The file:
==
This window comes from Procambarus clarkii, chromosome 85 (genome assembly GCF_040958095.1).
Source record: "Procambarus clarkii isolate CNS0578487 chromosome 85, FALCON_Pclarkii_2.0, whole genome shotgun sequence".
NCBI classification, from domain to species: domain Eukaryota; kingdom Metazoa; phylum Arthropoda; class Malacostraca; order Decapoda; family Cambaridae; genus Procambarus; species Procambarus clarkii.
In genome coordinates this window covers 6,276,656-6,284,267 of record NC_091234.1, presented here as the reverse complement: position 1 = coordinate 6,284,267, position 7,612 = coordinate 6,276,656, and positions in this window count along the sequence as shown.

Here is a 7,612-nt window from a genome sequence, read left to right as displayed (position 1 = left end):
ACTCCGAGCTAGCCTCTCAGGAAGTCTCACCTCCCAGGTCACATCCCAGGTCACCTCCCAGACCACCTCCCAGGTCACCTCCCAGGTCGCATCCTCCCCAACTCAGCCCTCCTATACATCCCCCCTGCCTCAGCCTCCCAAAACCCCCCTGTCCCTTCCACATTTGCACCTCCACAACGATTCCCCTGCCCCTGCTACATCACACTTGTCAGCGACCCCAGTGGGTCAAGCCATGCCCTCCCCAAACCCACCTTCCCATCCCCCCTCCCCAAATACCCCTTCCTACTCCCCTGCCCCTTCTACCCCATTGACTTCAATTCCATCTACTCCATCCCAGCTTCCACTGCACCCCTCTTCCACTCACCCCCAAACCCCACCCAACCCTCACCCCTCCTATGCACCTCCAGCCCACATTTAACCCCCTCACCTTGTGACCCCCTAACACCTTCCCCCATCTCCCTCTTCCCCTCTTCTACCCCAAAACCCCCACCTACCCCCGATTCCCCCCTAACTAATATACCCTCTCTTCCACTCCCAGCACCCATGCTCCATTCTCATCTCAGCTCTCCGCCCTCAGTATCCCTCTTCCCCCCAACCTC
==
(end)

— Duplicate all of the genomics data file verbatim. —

This window comes from Procambarus clarkii, chromosome 85 (genome assembly GCF_040958095.1).
Source record: "Procambarus clarkii isolate CNS0578487 chromosome 85, FALCON_Pclarkii_2.0, whole genome shotgun sequence".
NCBI classification, from domain to species: domain Eukaryota; kingdom Metazoa; phylum Arthropoda; class Malacostraca; order Decapoda; family Cambaridae; genus Procambarus; species Procambarus clarkii.
In genome coordinates this window covers 6,276,656-6,284,267 of record NC_091234.1, presented here as the reverse complement: position 1 = coordinate 6,284,267, position 7,612 = coordinate 6,276,656, and positions in this window count along the sequence as shown.

Here is a 7,612-nt window from a genome sequence, read left to right as displayed (position 1 = left end):
ACTCCGAGCTAGCCTCTCAGGAAGTCTCACCTCCCAGGTCACATCCCAGGTCACCTCCCAGACCACCTCCCAGGTCACCTCCCAGGTCGCATCCTCCCCAACTCAGCCCTCCTATACATCCCCCCTGCCTCAGCCTCCCAAAACCCCCCTGTCCCTTCCACATTTGCACCTCCACAACGATTCCCCTGCCCCTGCTACATCACACTTGTCAGCGACCCCAGTGGGTCAAGCCATGCCCTCCCCAAACCCACCTTCCCATCCCCCCTCCCCAAATACCCCTTCCTACTCCCCTGCCCCTTCTACCCCATTGACTTCAATTCCATCTACTCCATCCCAGCTTCCACTGCACCCCTCTTCCACTCACCCCCAAACCCCACCCAACCCTCACCCCTCCTATGCACCTCCAGCCCACATTTAACCCCCTCACCTTGTGACCCCCTAACACCTTCCCCCATCTCCCTCTTCCCCTCTTCTACCCCAAAACCCCCACCTACCCCCGATTCCCCCCTAACTAATATACCCTCTCTTCCACTCCCAGCACCCATGCTCCATTCTCATCTCAGCTCTCCGCCCTCAGTATCCCTCTTCCCCCCAACCTC